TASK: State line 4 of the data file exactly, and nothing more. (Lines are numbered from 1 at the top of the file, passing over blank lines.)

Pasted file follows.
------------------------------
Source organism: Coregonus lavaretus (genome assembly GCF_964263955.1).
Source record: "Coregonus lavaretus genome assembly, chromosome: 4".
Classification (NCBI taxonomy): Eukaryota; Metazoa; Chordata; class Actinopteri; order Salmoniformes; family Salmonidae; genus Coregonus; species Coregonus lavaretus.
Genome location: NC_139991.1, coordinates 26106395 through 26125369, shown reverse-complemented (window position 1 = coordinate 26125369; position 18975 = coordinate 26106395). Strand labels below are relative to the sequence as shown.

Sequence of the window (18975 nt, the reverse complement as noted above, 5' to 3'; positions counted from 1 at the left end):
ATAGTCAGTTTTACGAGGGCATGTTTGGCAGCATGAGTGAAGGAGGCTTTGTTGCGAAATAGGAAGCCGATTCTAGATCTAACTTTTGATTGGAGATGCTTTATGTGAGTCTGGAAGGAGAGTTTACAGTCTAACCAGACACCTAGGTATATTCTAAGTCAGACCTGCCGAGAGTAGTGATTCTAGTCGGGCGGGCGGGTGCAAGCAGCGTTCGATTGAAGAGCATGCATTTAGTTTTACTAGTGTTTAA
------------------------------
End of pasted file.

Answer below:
Genome location: NC_139991.1, coordinates 26106395 through 26125369, shown reverse-complemented (window position 1 = coordinate 26125369; position 18975 = coordinate 26106395). Strand labels below are relative to the sequence as shown.